Some dictionaries have a more precise definition. Stedman's Medical Dictionary says that to be a disease it should have at least two of the following three features:

  • recognized etiologic agents

  • identifiable signs and symptoms, and,

  • consistent anatomical alterations.

The "recognized etiologic agents" for obesity include social, behavioral, cultural, physiological, metabolic and genetic factors.

The "identifiable signs and symptoms" of obesity include an excess accumulation of fat or adipose tissue, an increase in the size or number of fat cells, insulin resistance, increased glucose levels, increased blood pressure, elevated cholesterol and triglyceride levels, decreased levels of high-density lipoprotein and norepinephrine and alterations in the activity of the sympathetic and parasympathetic nervous system. One is also likely to find shortness of breath and back pain.

The "consistent anatomic alteration" of obesity is the increase in body mass. Therefore, obesity meets all three of the dictionary criteria for disease.

Who Considers Obesity a Disease?

Obesity is recognized as a disease in the U.S. and internationally by government, health organizations, researchers and medical professionals.

AOA and Shape Up America!

  • The AOA and Shape Up America! collaborated to publish Guidance for Treatment of Adult Obesity, which states:

    "Obesity is a disease afflicting millions of Americans and causing a great deal of pain and suffering. Despite evidence to the contrary, many people view obesity as a lack of willpower on the part of the individual. As a result, obese persons are frequently the object of prejudice and discrimination."

National Institutes of Health (NIH)

  • In a 1985 consensus statement on the Health Implications of Obesity, NIH declares:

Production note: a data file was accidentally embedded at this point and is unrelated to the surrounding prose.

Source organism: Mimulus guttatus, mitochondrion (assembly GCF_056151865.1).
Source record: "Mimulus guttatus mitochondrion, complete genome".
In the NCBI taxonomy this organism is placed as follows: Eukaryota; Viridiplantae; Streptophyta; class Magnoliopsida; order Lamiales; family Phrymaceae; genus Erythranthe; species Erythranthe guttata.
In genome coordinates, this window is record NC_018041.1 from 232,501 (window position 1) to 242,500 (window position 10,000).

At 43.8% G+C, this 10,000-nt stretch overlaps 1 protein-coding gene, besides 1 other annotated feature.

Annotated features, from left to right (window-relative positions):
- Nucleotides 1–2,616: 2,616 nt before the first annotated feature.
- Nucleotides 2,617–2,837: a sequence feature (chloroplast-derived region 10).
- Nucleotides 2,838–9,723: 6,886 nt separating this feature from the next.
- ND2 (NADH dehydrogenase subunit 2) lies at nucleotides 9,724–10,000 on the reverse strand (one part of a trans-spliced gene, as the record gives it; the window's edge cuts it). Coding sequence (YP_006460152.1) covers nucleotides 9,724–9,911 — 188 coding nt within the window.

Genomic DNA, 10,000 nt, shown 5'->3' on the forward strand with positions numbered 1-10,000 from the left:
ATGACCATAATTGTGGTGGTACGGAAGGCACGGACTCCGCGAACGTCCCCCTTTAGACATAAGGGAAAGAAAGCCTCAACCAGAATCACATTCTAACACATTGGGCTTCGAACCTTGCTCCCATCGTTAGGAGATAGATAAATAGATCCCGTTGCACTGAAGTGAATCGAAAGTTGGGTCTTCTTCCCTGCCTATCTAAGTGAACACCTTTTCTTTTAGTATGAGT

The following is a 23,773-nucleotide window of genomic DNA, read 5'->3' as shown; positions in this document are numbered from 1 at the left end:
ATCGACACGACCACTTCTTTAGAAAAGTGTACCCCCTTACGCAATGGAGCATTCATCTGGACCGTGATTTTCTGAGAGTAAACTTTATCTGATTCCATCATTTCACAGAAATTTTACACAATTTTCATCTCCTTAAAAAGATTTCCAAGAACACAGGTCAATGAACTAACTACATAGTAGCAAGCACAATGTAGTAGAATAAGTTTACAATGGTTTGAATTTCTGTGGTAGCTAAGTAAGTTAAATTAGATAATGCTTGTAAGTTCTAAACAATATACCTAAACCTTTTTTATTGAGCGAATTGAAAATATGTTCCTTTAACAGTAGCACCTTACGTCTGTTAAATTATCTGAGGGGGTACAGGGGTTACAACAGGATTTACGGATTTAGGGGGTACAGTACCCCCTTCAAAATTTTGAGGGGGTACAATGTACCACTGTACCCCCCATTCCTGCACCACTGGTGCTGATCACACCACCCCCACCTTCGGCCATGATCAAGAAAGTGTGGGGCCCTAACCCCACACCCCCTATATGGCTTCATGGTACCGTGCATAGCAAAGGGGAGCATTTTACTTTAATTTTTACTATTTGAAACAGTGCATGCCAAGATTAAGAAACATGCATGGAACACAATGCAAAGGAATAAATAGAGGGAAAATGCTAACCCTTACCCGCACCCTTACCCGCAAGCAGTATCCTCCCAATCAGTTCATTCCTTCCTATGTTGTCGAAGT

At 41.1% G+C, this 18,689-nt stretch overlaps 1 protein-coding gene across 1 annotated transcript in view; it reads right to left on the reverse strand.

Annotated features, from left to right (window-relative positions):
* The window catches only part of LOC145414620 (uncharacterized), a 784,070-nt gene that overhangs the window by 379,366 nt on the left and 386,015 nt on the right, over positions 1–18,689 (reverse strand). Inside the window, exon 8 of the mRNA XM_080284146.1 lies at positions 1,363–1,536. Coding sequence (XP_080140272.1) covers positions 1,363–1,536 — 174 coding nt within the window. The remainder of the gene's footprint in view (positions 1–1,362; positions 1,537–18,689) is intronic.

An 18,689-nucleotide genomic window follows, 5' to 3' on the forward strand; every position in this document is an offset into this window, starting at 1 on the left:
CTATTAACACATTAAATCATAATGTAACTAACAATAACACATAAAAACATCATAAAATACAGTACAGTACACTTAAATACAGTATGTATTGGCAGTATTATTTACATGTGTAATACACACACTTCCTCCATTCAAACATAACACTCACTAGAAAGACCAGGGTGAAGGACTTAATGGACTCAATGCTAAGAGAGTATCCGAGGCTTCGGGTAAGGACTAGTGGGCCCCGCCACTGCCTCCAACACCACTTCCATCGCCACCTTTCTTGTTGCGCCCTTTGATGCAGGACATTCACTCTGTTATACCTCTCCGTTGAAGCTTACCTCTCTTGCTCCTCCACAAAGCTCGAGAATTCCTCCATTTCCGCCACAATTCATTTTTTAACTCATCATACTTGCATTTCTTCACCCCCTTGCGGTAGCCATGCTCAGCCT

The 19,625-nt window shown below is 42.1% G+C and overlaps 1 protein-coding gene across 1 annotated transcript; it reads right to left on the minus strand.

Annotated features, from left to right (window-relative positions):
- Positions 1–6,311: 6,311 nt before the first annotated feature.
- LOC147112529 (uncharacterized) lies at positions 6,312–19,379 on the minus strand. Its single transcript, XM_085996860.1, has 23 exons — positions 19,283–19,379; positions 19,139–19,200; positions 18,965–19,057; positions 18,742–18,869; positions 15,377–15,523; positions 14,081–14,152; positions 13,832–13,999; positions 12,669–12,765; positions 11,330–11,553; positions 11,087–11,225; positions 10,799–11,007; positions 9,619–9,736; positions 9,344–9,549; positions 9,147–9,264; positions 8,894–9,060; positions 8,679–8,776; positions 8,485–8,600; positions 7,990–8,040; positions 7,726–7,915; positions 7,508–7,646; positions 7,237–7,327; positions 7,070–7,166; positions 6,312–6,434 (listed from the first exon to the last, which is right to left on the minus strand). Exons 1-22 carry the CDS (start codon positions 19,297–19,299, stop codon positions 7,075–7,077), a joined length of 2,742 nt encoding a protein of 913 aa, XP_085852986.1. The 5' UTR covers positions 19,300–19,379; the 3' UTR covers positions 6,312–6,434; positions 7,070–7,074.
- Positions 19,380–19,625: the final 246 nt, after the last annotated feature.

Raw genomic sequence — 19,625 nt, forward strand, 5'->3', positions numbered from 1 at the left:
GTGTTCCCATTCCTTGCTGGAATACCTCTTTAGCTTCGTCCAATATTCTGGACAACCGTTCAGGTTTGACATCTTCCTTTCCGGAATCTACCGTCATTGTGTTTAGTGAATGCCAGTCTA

"Formerly, obesity was considered fully explained by the single adverse behavior of inappropriate eating in the setting of attractive foods. The study of animal models of obesity, biochemical alterations in man and experimental animals, and the complex interactions of psychosocial and cultural factors that create susceptibility to human obesity indicate that this disease in man is complex and deeply rooted in biologic systems. Thus, it is almost certain that obesity has multiple causes and that there are different types of obesity."

  • The NIH's National Heart, Lung and Blood Institute's Clinical Guidelines on the Identification, Evaluation, and Treatment of Overweight and Obesity in Adults, state:

    "Obesity is a complex, multifactorial chronic disease that develops from an interaction of genotype and the environment. Our understanding of how and why obesity develops is incomplete, but involves the integration of social, behavioral, cultural, physiological, metabolic and genetic factors."

National Academy of Sciences' Institute of Medicine

  • The National Academy of Sciences' Institute of Medicine formed a committee to evaluate the treatment and prevention of obesity. In their report, Weighing the Options, the committee states:

    "These figures (regarding the prevalence of obesity) point to the fact that obesity is one of the most pervasive public health problems in this country, a complex, multifactorial disease of appetite regulation and energy metabolism involving genetics, physiology, biochemistry, and the neurosciences, as well as environmental, psychological, and cultural factors. Unfortunately, the lay public and health-care providers, as well as insurance companies, often view it simply as a problems of willful misconduct - eating too much and exercising too little. Obesity is a a remarkable disease in terms of the effort required by an individual for its management and the extent of discrimination its victims suffer."